As we mentioned above, the money earned from winning an F1 race can range anywhere from $100 million to upwards of $140 million. In the coming years, this value to rise even further. However, many Formula One fans have wondered how these race-winning bonuses are calculated.

The prize fund for any given F1 season is equal to half of Formula One’s underlying profit. From this, you can see that the prize fund may increase as profits increase. Essentially, the more lucrative F1 is, the higher the prize fund’s value will be. This prize fund is split into two main categories.

Nearly half of the prize fund is allocated to Column 1 teams. This amount is equally distributed between the top ten racing teams. Column 1 teams are classified as those F1 teams that have finished in the Top Ten for a minimum of two of the past three seasons.

The other half of the prize fund for any given year is allocated to Column 2 payments. Basically, Column 2 payments are awarded based on the previous year’s Constructor Standings. Once again, this sum is divided between the Top Ten teams. However, unlike Column 1 payments, Column 2’s prize fund is not divided equally between these ten teams.

Instead, a tiered payment system is used. This means that the team that placed first in the previous year’s Constructors Championship will receive up to 19% of the Column 2 prize fund. The tenth team, on the other hand, typically receives around 4% of this fund.

Unfortunately, there are no longer Column 3 payments to teams who placed outside of these ten spots. However, a pre-determined percentage of the prize fund goes to teams like Ferrari and McLaren due to their history and importance to Formula One. We’ll discuss this aspect later, but you may be wondering how F1 teams distribute this prize fund.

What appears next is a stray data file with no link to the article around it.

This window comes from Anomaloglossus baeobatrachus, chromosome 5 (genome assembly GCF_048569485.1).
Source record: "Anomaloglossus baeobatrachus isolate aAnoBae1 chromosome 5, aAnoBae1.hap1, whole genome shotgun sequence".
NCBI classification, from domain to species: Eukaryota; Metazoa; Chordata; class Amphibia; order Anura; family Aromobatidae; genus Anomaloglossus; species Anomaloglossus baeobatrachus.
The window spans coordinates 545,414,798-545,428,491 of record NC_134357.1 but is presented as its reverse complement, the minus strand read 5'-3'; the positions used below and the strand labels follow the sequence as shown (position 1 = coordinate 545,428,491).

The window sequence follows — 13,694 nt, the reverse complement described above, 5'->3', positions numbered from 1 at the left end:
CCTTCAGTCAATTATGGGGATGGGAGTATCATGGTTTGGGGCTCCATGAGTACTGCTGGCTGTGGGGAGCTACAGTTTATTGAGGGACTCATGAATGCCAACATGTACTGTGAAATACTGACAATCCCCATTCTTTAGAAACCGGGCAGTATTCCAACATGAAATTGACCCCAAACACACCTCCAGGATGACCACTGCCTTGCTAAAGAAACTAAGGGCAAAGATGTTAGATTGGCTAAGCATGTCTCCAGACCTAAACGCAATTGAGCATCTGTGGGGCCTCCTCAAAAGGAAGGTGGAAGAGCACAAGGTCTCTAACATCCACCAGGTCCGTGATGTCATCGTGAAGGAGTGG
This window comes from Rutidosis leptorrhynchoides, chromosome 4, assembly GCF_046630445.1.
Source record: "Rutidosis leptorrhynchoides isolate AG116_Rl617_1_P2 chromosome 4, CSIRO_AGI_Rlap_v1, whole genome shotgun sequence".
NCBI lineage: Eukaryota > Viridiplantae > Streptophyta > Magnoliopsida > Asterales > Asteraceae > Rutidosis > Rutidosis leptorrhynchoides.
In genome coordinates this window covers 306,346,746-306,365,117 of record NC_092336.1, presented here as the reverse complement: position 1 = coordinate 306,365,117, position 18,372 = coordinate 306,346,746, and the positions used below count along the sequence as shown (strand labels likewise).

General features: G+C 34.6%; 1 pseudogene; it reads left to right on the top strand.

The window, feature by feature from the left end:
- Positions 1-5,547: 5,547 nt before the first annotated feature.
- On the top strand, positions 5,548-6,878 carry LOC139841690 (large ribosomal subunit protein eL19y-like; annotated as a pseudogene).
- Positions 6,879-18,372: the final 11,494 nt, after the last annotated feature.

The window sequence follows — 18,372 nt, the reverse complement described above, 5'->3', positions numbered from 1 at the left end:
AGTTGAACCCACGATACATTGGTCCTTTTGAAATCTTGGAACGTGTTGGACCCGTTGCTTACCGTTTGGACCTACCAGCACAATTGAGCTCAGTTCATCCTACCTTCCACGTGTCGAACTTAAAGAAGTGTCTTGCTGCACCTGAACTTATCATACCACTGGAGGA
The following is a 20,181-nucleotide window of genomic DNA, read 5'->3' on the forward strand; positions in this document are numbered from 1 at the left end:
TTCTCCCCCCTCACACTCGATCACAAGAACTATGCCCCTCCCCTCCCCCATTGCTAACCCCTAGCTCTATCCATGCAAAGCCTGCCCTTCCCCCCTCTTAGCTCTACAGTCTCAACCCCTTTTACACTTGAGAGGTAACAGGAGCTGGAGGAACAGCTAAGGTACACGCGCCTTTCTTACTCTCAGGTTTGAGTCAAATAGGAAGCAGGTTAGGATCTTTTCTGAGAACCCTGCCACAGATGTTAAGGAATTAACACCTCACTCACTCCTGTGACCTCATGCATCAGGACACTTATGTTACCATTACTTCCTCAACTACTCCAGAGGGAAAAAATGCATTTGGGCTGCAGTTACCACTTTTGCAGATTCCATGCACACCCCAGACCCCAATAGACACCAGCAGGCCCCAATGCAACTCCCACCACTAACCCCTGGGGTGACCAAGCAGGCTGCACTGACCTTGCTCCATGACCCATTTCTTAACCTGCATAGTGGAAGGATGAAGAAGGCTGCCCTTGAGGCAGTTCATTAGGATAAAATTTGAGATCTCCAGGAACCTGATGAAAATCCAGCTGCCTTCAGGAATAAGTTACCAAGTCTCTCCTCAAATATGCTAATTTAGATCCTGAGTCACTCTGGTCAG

How Do F1 Teams Distribute Prize Money?

In the previous section, we explained how Formula One calculates the prize fund for a given year. Of course, this is equal to an estimated half of F1’s underlying profits. While nearly half of the prize fund goes towards Column 1 payments, another half goes towards Column 2 payments. However, you might still be wondering how the teams distribute this prize money.

Firstly, let’s consider the drivers in these racing teams. Many F1 fans are under the impression that drivers receive race-winning bonuses. After all, they’re behind the wheel! However, this isn’t the case! This is because Formula 1 teams negotiate salaries with their drivers.

However, many drivers may have winning clauses added to their contracts. In these instances, a driver may receive a bonus for winning a race. However, this isn’t guaranteed. As with the salaries of drivers, the way teams utilize their prize money is a well-guarded secret. Ultimately, this will vary between different racing teams.

However, there are some F1 team members that do receive race-winning bonuses. Of course, behind every great F1 driver is a dedicated pit crew waiting in the wings to service their vehicle. When a team wins a race, the pit crew members generally receive a bonus. This is a tiered system, with the crew chief receiving the largest bonus.